If an emergency maintenance custodian is needed, then they are paid for 4 hours of regular time, no matter how long they stay there. The starting wage for a full time custodian is $9.93/hour. (Payroll Office Statistic) This means that the custodian was paid at least $39.72 to come in and clean up something that could have taken ten minutes to clean up such as broken glass. The students on the violating floor are charged for this salary. The custodians may say that the wages they are given for coming in at unacceptable hours of the night are legit.
They seem extreme to me. I think that the custodians should of course be paid extra for coming in at such late hours, but maybe not as much as is said. A reasonable wage for an emergency maintenance custodian is $30. Keep in mind that the $9.93 is a starting wage, and since we are at a state funded university, those wages get raised in no time.
A good pay for an emergency maintenance custodian would be $19.86/hour. This is double what they make during the day and there is no additional cost for time that is not spent on working. A solution to the whole emergency maintenance deal is to have one of the night guards or an on duty resident advisor clean up the mess. There are always three night guards on duty from the hours of 12 a.m.
to 4 a.m. The job of these people is to check in residents coming in after the hour of midnight. Does the front desk really need 3 people doing the work of two? Durham 4 An on duty RA that has nothing to do could also be a possible solution for the cleanup. On most nights the on duty RA has nothing to do, but they are being paid for doing it. Put them to work.
Trash and trays left in the hallway are not the only things that a custodian might have to clean up. As you may know, drinking is quite common among college students. If a resident were to puke due to the consumption of too much alcohol after the hour of 12 a.m. then once again the emergency maintenance custodian would have to be called once again. All of these violations do not make hall directors happy. They are the ones that control the budgets of the residence halls.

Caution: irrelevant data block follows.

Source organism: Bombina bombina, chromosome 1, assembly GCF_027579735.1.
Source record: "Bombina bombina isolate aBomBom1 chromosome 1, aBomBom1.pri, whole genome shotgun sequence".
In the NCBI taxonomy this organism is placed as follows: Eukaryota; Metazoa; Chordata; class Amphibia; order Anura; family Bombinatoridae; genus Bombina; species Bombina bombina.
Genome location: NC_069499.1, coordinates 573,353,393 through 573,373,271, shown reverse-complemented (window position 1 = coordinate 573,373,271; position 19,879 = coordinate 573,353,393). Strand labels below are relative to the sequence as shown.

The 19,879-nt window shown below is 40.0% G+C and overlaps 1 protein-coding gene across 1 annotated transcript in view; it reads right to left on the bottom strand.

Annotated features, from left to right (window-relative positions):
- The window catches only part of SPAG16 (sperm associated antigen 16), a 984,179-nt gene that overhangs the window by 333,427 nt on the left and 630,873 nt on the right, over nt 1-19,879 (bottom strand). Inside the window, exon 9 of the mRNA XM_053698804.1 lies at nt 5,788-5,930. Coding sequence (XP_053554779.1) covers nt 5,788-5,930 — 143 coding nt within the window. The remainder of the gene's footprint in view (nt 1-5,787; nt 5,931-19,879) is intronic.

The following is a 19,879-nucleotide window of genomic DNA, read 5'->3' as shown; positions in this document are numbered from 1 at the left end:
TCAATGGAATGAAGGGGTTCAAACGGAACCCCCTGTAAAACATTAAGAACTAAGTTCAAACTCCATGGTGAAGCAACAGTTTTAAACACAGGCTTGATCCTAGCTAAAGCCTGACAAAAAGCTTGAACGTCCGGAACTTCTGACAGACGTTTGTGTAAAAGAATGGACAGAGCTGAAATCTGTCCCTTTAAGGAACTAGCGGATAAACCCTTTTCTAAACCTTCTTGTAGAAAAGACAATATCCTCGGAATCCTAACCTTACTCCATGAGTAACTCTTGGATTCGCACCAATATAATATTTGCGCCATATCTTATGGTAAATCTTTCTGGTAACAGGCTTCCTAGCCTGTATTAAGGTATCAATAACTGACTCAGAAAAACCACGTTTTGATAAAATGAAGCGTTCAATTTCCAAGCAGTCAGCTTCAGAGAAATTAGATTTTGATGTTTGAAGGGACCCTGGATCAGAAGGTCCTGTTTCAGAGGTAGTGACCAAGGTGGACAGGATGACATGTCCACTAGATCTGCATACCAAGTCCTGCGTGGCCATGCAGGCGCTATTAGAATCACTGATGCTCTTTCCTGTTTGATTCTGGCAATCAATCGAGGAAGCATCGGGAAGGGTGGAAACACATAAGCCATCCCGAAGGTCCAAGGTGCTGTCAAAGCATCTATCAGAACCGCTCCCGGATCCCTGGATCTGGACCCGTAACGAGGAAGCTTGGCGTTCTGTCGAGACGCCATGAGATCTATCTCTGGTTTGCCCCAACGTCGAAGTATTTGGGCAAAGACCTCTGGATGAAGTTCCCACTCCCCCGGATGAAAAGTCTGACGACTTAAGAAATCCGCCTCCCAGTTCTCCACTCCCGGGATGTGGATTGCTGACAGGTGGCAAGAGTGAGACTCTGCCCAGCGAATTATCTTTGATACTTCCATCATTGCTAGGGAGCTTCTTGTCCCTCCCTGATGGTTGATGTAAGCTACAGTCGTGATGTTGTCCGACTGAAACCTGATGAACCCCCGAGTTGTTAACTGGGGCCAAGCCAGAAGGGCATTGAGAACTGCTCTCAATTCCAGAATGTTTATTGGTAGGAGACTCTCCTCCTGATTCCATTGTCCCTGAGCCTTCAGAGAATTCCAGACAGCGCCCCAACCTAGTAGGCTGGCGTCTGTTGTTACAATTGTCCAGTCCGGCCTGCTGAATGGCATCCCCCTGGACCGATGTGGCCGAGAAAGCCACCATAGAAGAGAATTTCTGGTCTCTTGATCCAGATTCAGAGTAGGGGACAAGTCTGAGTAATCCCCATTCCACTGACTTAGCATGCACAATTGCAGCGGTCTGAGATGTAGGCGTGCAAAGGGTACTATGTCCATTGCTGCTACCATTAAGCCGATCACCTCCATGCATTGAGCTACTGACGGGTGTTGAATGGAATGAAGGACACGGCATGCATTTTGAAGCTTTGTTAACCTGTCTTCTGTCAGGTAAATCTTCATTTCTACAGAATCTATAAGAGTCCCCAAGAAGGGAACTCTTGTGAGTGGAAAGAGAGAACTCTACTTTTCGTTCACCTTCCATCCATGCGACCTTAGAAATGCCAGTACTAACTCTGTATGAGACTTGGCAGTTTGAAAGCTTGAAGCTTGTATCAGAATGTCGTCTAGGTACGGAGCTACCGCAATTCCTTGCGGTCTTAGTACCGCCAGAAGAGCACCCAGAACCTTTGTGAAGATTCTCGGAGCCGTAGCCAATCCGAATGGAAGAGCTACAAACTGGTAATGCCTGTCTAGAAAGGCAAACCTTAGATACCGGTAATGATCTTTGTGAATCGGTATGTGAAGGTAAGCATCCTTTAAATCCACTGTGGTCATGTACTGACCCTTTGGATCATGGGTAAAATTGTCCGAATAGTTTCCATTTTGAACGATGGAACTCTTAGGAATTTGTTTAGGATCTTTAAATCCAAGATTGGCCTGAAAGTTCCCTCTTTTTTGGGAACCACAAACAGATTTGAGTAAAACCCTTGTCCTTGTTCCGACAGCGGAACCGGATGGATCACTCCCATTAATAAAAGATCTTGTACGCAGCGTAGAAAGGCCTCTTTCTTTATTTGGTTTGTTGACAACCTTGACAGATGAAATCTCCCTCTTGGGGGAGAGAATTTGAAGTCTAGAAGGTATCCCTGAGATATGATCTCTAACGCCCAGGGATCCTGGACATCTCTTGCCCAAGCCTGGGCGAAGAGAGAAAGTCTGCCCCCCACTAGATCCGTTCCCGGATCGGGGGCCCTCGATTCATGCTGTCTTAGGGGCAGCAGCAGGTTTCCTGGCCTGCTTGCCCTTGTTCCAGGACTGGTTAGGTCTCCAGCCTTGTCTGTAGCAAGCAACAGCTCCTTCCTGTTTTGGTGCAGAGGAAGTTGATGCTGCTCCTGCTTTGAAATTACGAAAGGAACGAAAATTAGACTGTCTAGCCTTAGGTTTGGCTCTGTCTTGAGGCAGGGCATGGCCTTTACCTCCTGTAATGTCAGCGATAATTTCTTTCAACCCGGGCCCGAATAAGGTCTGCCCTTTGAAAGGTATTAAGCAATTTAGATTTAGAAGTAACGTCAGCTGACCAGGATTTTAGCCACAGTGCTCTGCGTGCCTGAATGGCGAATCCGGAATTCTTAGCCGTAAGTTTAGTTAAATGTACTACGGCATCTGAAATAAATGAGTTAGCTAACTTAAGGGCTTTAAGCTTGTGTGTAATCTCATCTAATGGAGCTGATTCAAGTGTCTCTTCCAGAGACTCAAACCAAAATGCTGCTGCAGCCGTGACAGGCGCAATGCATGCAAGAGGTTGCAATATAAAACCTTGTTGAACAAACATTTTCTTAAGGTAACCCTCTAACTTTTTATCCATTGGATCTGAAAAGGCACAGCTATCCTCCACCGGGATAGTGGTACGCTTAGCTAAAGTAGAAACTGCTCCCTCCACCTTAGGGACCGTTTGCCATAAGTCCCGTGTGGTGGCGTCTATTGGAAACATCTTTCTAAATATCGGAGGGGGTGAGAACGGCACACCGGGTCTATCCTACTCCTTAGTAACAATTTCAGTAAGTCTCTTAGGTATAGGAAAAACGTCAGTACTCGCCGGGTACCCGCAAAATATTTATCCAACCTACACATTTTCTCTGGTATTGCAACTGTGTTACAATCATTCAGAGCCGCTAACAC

If too much money is being spent in one area of the dorm, then the students have to pay. If there is a complaint of trash or trays in one of the bathrooms, then the students have to pay. Why should all the residents have to pay for something that one person did? According to the BGSU student handbook, the policy is this way because the students are the ones that know who is committing all these violations. When the students see others committing a violation of the rules, they should take action by telling the person politely that the fine for what he or she is doing will be assessed to the whole floor. If the violator is outnumbered, he or she might feel pressured to obey the wishes of his or her peers. In conclusion, it should be shown that the individual student should not be fined for something that one of their peers did.
I have given a few solutions of how to cut costs for the residence halls so the students do not have to be fined as much. I understand that someone has to pay for the damage that is made but I also think that it should be the person or persons that commit the crime. I am a college student and my floor has already accumulated well over $2000 dollars so far this school year. I feel that it is not fair that I have to pay for something that I didnt do. Pop cans, Styrofoam cups and trays make the dorm look like a junkyard.
The ultimate thing that needs to happen is the students need to take responsibility for their own actions.